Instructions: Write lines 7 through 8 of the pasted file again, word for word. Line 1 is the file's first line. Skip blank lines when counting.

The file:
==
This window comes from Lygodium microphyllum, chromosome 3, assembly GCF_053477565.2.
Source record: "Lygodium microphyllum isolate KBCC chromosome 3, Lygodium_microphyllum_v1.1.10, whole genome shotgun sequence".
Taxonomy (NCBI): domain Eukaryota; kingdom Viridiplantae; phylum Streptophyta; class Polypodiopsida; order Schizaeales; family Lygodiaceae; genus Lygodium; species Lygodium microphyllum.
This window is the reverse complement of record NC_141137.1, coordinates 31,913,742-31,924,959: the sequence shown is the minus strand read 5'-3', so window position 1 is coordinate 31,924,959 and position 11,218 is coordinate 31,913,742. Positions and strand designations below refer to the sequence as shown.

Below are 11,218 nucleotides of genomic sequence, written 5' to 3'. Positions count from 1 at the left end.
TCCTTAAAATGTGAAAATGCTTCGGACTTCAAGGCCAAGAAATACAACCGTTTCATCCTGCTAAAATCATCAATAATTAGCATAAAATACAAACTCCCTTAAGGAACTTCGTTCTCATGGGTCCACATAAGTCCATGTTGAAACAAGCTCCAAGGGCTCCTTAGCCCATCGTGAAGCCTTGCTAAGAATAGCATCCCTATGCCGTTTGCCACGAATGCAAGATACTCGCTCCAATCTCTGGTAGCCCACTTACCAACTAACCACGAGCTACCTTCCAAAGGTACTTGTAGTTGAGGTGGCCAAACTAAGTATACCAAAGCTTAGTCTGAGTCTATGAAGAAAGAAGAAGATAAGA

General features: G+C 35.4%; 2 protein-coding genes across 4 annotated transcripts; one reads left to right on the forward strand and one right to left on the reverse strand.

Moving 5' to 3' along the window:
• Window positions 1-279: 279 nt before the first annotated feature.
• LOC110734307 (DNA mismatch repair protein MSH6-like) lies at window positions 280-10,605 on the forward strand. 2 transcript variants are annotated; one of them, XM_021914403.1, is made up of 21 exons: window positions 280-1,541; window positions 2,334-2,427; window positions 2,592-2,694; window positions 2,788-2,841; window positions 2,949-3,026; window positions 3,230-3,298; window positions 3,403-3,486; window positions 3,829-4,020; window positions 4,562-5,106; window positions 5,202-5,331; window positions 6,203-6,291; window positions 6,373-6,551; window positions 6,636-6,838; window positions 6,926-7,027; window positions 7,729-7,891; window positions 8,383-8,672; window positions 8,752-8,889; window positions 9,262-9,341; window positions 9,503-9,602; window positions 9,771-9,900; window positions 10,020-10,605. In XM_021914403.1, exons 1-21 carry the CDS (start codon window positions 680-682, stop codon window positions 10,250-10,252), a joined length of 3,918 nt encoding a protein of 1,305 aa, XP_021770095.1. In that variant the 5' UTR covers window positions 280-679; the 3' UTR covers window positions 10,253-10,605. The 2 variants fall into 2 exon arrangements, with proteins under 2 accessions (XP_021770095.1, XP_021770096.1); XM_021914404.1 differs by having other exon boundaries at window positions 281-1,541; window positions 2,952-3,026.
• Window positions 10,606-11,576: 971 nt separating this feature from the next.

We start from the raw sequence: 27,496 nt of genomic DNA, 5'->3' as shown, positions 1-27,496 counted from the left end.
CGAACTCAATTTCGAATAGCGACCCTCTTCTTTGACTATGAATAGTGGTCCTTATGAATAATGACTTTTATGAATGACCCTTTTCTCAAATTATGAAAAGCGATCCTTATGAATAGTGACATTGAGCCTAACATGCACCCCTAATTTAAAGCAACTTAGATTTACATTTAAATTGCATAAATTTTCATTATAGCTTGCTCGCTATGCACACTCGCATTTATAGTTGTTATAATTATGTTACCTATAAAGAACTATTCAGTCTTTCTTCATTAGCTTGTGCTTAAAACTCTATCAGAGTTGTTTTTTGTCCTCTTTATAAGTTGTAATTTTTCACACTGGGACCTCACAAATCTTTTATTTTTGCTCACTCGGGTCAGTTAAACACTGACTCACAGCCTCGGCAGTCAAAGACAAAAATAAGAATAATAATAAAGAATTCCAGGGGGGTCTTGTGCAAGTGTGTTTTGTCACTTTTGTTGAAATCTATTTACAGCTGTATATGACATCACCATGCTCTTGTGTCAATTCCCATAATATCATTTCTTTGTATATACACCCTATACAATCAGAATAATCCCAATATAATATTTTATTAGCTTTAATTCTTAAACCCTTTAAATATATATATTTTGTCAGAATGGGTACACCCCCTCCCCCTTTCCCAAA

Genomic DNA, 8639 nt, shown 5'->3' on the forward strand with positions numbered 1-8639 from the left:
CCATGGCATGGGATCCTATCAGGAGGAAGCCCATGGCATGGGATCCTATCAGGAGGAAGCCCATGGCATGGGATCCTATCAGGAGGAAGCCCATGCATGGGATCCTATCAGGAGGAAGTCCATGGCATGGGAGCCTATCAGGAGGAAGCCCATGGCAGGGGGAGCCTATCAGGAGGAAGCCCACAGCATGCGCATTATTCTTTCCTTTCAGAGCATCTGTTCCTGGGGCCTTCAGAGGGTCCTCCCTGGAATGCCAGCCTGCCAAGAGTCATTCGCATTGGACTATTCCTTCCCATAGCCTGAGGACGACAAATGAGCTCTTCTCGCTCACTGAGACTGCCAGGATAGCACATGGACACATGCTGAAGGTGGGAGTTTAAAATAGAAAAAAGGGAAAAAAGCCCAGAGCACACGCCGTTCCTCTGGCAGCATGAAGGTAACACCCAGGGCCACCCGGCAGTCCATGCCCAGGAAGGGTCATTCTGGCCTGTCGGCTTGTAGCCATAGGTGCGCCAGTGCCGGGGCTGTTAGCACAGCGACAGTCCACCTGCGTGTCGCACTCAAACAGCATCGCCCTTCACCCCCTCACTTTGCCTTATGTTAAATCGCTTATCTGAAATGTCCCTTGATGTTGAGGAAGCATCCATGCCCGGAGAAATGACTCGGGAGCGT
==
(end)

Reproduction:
General features: G+C 35.4%; 2 protein-coding genes across 4 annotated transcripts; one reads left to right on the forward strand and one right to left on the reverse strand.

Moving 5' to 3' along the window: